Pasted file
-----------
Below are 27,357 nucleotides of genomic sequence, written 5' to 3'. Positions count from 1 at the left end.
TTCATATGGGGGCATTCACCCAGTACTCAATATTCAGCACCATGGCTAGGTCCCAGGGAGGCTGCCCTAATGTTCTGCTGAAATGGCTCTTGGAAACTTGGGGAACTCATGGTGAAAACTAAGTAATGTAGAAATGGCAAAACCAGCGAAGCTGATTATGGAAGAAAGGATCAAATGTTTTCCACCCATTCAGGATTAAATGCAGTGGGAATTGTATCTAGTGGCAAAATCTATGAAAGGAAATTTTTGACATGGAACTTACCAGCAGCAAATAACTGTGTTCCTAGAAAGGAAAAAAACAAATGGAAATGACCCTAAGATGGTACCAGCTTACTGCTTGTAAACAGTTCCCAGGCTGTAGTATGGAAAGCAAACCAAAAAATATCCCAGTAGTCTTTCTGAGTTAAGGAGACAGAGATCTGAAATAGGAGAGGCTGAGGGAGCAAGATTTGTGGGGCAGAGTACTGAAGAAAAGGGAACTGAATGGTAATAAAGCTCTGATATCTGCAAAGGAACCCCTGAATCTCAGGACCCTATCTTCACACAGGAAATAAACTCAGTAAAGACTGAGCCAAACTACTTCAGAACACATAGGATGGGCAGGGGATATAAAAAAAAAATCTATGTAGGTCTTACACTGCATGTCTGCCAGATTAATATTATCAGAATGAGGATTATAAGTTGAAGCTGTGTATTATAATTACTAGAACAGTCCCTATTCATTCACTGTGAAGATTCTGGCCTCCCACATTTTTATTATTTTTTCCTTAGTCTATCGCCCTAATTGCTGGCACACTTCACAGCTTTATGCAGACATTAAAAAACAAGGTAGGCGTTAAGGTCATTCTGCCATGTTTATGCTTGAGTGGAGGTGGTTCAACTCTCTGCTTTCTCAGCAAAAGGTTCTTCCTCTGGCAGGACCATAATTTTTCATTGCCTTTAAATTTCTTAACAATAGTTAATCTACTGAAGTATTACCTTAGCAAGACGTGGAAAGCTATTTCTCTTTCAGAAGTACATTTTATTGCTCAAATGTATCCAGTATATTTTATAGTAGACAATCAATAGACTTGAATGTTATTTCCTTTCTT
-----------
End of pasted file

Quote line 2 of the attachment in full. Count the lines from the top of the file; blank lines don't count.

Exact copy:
TTCATATGGGGGCATTCACCCAGTACTCAATATTCAGCACCATGGCTAGGTCCCAGGGAGGCTGCCCTAATGTTCTGCTGAAATGGCTCTTGGAAACTTGGGGAACTCATGGTGAAAACTAAGTAATGTAGAAATGGCAAAACCAGCGAAGCTGATTATGGAAGAAAGGATCAAATGTTTTCCACCCATTCAGGATTAAATGCAGTGGGAATTGTATCTAGTGGCAAAATCTATGAAAGGAAATTTTTGACATGGAACTTACCAGCAGCAAATAACTGTGTTCCTAGAAAGGAAAAAAACAAATGGAAATGACCCTAAGATGGTACCAGCTTACTGCTTGTAAACAGTTCCCAGGCTGTAGTATGGAAAGCAAACCAAAAAATATCCCAGTAGTCTTTCTGAGTTAAGGAGACAGAGATCTGAAATAGGAGAGGCTGAGGGAGCAAGATTTGTGGGGCAGAGTACTGAAGAAAAGGGAACTGAATGGTAATAAAGCTCTGATATCTGCAAAGGAACCCCTGAATCTCAGGACCCTATCTTCACACAGGAAATAAACTCAGTAAAGACTGAGCCAAACTACTTCAGAACACATAGGATGGGCAGGGGATATAAAAAAAAAATCTATGTAGGTCTTACACTGCATGTCTGCCAGATTAATATTATCAGAATGAGGATTATAAGTTGAAGCTGTGTATTATAATTACTAGAACAGTCCCTATTCATTCACTGTGAAGATTCTGGCCTCCCACATTTTTATTATTTTTTCCTTAGTCTATCGCCCTAATTGCTGGCACACTTCACAGCTTTATGCAGACATTAAAAAACAAGGTAGGCGTTAAGGTCATTCTGCCATGTTTATGCTTGAGTGGAGGTGGTTCAACTCTCTGCTTTCTCAGCAAAAGGTTCTTCCTCTGGCAGGACCATAATTTTTCATTGCCTTTAAATTTCTTAACAATAGTTAATCTACTGAAGTATTACCTTAGCAAGACGTGGAAAGCTATTTCTCTTTCAGAAGTACATTTTATTGCTCAAATGTATCCAGTATATTTTATAGTAGACAATCAATAGACTTGAATGTTATTTCCTTTCTT